Only a minority of French MEPs voted in favour of Jean-Claude Juncker becoming President of the EU Commission. The EPP, S&D and ALDE coalition is already showing cracks. EURACTIV France reports.
French MEPs did not hand the new president of the EU Commission a blank cheque. A majority of the 74 French MEPs voted against him, or abstained. Only 20 MEPs from France’s right-wing UMP, and the seven centrist MEPs, voted in favour of Juncker. This goes against the trend in the European Parliament, where 422 out of 751 MEPs voted for the Luxemburg candidate.
MEPs from the far right, the far left, and the left chose to vote against or abstain. The French Socialist Party abstained, and by doing so, exposed the frailty of the coalition which brought Juncker to power.
“There were mixed feelings, so we proposed abstaining. We don’t want to put all our cards on the table. We must now make the most of the Transalpine dynamic to demand the reorientation of Europe,” said Pervenche Beres, head of the French Socialist delegation to the EU Parliament.
The Socialists’ choice can also be explained by national politics. They would struggle to explain to their electorate why they supported a right-wing candidate.
Juncker’s programme, which he presented to the Parliament on Tuesday (15 July), did not convince everyone.
“Jean-Claude Juncker focused on social themes. However, he failed to mention revising the European budget, which we deem important. He didn’t outline mechanisms for flexibility either. Finally, he mentioned an investment plan of €300 billion without saying where he would get this money,” said Guillaume Balas, a Socialist MEP from the Ile-de-France constituency. Balas often questions, and even defies, the political choices of his own party.
Of the three parties that formed a coalition to support Juncker’s rise to power, the Socialist MEPs ignored party guidelines. No one can deny the math. The coalition combines 479 MEPs, yet 57 chose not to vote for Juncker. This means that one in ten MEPs in the coalition voted against or abstained.
Both the EPP and ALDE claimed they voted for Juncker, although the Hungarian MEPs of the EPP did not.
“By voting for Mr Juncker today, we are consolidating European democracy and the fact that the voters got to decide who leads the European Commission,” ALDE group leader Guy Verhofstadt said, adding that “our continued support for Mr Juncker remains conditional on his ability and determination to return to the community method, to stop the slide to the intergovernmental arrangements of recent years and to work closely together with the European Parliament.”
French and Spanish rebellion
Of the 57 MEPs that did not follow party guidelines, at least half were French (13) and Spanish (approximately a dozen) MEPs from Parliament’s Socialist and Democrats group.
Gianna Pitella, the new president of the S&D, criticised this analysis, and said that, “no one was in the ballot box”. Indeed, the election of the Commission president, like the election of the EU Parliament president, was done by secret ballot and there is no way of determining for sure who voted for or against Juncker.
Pitella said that members of his group will be “combative, loyal and demanding,” and stressed that the Hungarian right wing party, Fidesz, also voted against Juncker.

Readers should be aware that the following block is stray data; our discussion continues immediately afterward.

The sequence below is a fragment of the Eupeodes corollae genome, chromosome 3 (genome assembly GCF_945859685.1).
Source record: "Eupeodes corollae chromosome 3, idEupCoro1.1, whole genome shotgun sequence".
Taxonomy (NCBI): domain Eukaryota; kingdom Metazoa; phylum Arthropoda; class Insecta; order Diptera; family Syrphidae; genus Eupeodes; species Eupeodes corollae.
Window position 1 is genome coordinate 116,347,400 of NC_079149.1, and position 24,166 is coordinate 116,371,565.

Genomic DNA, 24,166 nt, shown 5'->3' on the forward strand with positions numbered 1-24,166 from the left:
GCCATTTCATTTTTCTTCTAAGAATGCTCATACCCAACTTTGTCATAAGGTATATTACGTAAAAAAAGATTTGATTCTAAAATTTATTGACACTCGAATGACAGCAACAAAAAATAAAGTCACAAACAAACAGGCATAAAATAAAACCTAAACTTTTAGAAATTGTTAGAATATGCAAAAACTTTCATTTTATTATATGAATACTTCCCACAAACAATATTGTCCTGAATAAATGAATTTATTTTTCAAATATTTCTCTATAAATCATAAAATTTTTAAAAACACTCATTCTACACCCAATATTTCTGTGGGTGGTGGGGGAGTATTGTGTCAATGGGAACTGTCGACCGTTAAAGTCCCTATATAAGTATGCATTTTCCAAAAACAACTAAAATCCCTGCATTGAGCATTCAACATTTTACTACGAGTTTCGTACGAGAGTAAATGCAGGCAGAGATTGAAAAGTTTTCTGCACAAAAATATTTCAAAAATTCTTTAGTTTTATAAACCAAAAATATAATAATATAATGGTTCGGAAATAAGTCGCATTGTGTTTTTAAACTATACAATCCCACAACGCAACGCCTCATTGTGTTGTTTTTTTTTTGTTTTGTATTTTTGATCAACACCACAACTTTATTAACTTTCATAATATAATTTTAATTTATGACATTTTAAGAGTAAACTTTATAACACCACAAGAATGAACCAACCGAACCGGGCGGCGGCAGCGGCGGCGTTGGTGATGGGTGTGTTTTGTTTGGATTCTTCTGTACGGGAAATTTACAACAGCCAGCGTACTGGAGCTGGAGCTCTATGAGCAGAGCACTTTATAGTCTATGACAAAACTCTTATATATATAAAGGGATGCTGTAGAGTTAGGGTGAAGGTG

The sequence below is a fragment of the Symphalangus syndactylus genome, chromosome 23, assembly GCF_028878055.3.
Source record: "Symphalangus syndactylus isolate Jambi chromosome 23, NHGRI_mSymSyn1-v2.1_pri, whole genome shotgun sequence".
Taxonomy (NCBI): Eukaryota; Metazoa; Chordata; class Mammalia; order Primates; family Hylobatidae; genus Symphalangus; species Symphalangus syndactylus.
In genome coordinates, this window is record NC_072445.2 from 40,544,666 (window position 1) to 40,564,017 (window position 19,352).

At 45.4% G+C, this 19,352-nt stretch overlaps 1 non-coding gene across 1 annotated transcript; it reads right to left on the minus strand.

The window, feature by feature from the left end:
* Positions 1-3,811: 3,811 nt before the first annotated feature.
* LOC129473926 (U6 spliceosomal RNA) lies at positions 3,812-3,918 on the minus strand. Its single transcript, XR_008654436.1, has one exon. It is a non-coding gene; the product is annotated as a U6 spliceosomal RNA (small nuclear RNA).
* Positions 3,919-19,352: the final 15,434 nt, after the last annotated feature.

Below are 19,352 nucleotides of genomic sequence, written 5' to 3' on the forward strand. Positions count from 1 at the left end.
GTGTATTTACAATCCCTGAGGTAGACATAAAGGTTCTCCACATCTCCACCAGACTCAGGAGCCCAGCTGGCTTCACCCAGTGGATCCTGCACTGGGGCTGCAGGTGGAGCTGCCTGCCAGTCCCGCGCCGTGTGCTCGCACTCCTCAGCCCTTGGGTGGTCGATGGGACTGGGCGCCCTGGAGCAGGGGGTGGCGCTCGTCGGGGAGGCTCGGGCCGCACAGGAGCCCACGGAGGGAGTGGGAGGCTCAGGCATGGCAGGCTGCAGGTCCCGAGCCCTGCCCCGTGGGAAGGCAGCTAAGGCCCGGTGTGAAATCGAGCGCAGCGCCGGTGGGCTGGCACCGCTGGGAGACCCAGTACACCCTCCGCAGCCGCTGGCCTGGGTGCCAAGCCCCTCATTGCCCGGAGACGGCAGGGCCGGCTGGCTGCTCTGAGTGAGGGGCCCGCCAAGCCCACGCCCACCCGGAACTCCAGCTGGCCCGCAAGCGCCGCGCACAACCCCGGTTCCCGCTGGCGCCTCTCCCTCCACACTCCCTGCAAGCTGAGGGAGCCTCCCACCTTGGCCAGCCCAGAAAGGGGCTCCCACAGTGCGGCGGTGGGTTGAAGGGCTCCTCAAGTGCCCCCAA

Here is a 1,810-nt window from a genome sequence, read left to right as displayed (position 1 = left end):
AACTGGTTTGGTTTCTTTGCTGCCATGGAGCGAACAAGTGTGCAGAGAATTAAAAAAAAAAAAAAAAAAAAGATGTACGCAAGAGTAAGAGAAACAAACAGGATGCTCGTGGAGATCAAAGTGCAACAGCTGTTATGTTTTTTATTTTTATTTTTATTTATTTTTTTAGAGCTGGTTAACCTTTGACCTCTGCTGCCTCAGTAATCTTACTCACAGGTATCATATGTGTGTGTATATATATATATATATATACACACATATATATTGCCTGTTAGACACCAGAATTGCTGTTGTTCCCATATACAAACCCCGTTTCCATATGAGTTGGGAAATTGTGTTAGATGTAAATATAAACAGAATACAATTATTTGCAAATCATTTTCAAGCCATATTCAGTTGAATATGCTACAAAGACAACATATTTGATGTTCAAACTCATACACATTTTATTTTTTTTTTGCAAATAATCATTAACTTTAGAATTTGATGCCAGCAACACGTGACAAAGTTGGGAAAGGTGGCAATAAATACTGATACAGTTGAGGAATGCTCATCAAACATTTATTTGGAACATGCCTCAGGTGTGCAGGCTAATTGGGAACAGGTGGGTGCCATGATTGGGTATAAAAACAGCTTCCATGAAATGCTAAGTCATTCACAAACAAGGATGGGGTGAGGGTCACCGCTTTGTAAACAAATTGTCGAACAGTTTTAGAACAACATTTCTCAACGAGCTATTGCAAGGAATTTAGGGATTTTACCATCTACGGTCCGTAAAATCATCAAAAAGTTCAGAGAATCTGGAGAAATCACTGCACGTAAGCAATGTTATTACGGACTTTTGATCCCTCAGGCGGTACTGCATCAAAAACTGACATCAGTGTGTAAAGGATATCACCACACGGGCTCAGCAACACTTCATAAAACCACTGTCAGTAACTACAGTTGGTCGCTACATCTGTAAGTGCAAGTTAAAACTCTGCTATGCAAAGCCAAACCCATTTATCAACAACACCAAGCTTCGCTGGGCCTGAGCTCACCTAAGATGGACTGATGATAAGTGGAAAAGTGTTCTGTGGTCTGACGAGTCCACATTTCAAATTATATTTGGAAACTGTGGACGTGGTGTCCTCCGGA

The weak cohesion of the coalition will not make Juncker’s job any easier, and his heated exchange with Marine Le Pen reminded everyone of the far right’s new influence within the assembly. Juncker drew applause by saying he was happy that she would not vote for him, as he didn’t want any approval from “those who exclude”.
Fragile French position
The French Socialists’ stance in the European Parliament has put the French government in a delicate situation, as it claims to support Juncker’s political programme. This defiance in the Parliament and opposition across Europe will hinder France’s chances of getting the much sought-after economic affairs portfolio in the Commission.
In a press conference, Juncker said, “I have not promised a portfolio to anyone, contrary to what was understood by some French media,” making reference to Pierre Moscovici, French candidate for EU economic affairs commissioner.
He also repeated his call for more women candidates. He urged national governments to appoint more women in his new team of commissioners, and promised to reward those that do so with a big portfolio or vice-presidency. The members of the new Commission should be decided by the end of July.
The President of the Commission is elected by the Parliament by a majority of its members, on a proposal of the European Council acting by qualified majority. The choice of the candidate for the Presidency of the Commission should take account of the results of the elections in the European Parliament.
In consultation with the President-elect, the Council then adopts the list of the other members of the Commission. These people are chosen on the basis of suggestions made by the governments. The Commission is subject, as a body, to a vote of approval of the European Parliament. The College of Commissioners is then formally appointed by the European Council acting by qualified majority.
UK Prime Minister David Cameron waged a very public campaign to block the former Luxembourg Prime Minister and EU veteran Jean-Claude Juncker from becoming the next President of the European Commission.
Juncker is seen as the legitimate candidate for the post because he campaigned during the European elections as the leading figure of the centre-right European People's Party (EPP), which won the largest number of seats in Parliament.
The European People’s Party (EPP), the Socialists (S&D) and the liberals (ALDE) formed a coalition in order to secure Martin Schulz’s election to President of the EU Parliament and Juncker’s election to President of the Commission.
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